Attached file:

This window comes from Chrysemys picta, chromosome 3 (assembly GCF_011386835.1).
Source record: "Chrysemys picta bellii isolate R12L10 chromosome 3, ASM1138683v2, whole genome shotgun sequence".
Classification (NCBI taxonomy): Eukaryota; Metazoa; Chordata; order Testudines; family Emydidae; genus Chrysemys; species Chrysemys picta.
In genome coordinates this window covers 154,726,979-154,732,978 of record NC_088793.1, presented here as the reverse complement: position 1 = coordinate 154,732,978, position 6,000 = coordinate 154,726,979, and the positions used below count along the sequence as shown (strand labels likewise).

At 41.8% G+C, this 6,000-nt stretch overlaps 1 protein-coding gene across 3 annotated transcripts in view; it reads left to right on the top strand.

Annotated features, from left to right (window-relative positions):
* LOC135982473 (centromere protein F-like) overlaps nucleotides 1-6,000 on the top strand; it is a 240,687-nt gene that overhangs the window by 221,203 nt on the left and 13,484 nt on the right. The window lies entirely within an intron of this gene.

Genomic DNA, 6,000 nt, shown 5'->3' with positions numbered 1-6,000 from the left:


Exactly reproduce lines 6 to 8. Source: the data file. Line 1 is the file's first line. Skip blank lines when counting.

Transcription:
Annotated features, from left to right (window-relative positions):
* LOC135982473 (centromere protein F-like) overlaps nucleotides 1-6,000 on the top strand; it is a 240,687-nt gene that overhangs the window by 221,203 nt on the left and 13,484 nt on the right. The window lies entirely within an intron of this gene.

Genomic DNA, 6,000 nt, shown 5'->3' with positions numbered 1-6,000 from the left: